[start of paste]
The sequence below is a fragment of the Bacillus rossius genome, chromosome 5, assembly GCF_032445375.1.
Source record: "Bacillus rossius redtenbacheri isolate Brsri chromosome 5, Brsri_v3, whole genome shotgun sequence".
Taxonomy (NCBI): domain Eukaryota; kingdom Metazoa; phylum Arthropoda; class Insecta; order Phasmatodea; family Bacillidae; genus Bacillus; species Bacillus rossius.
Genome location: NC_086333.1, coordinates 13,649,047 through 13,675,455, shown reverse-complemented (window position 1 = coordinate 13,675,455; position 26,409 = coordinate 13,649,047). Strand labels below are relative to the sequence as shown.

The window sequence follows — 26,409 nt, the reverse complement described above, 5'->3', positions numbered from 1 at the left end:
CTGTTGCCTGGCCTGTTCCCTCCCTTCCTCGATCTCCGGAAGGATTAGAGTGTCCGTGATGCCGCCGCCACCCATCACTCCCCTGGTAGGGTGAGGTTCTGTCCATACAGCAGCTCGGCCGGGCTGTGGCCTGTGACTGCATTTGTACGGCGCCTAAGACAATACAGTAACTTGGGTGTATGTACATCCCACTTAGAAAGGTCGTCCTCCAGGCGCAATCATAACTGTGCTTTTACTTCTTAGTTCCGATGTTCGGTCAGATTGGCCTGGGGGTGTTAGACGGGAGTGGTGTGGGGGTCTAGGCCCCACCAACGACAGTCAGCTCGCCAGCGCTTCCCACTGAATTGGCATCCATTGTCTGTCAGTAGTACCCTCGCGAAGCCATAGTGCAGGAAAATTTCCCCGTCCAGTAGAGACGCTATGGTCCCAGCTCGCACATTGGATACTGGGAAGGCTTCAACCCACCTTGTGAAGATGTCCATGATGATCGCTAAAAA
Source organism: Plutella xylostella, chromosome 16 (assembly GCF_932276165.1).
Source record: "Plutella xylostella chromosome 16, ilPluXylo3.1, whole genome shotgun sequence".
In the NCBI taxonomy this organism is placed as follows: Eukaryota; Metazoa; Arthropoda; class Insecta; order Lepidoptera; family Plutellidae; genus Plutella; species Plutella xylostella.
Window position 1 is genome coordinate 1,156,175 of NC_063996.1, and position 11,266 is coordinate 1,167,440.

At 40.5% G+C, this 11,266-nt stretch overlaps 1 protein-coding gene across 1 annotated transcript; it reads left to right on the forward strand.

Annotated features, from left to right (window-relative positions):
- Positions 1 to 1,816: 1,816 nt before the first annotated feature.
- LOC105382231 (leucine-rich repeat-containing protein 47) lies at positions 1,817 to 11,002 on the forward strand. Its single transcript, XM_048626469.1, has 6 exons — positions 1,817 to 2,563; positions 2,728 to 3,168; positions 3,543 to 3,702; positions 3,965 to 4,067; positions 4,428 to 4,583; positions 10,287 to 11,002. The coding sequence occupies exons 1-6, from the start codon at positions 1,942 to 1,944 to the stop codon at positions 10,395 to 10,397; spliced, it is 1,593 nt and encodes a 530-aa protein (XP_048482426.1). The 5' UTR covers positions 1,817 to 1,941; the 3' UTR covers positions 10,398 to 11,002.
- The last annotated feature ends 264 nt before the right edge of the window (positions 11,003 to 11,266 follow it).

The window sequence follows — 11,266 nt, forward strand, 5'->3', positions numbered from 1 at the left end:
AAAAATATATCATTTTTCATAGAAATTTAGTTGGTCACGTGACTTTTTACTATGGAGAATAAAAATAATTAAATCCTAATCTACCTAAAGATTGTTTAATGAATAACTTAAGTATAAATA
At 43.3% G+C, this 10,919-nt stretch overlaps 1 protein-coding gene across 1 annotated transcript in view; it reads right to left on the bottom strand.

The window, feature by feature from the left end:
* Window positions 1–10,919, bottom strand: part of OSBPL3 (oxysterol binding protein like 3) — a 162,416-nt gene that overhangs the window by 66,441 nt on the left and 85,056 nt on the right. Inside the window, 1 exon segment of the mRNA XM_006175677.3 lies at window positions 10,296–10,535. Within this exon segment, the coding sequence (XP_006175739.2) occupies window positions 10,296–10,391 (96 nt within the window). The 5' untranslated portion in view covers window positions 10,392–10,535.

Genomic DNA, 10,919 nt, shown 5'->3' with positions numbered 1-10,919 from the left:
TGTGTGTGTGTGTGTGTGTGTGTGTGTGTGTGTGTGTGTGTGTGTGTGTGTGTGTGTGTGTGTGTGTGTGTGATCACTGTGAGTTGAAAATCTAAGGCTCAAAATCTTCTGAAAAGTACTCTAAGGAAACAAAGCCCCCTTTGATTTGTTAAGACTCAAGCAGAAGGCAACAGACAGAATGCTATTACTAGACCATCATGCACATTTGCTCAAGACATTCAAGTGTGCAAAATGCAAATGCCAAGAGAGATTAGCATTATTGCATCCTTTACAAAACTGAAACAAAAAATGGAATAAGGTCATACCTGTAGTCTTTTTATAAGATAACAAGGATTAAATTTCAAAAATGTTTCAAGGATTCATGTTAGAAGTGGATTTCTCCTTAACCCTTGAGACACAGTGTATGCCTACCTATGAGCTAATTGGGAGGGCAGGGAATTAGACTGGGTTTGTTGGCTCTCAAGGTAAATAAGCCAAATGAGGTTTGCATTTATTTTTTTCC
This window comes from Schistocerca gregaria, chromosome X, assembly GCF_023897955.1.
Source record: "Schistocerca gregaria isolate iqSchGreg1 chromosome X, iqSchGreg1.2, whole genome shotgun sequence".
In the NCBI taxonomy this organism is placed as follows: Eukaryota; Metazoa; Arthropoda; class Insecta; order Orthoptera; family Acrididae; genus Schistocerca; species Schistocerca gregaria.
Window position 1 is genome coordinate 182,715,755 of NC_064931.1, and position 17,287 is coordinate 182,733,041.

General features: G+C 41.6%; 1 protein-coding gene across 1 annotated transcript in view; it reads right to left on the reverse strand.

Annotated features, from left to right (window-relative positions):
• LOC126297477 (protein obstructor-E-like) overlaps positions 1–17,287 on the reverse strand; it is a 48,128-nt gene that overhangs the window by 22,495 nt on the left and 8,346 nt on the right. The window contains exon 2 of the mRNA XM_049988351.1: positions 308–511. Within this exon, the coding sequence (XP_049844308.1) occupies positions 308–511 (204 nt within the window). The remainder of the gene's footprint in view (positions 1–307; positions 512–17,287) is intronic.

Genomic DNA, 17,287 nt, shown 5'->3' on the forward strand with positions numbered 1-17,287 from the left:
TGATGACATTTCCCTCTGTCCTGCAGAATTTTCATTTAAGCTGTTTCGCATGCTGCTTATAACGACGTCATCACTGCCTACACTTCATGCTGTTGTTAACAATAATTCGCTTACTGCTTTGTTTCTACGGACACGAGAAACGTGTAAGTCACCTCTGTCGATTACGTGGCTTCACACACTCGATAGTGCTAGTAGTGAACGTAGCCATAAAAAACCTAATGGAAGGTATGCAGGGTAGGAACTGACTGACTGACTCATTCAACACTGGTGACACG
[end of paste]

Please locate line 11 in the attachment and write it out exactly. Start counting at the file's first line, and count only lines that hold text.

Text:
At 40.5% G+C, this 11,266-nt stretch overlaps 1 protein-coding gene across 1 annotated transcript; it reads left to right on the forward strand.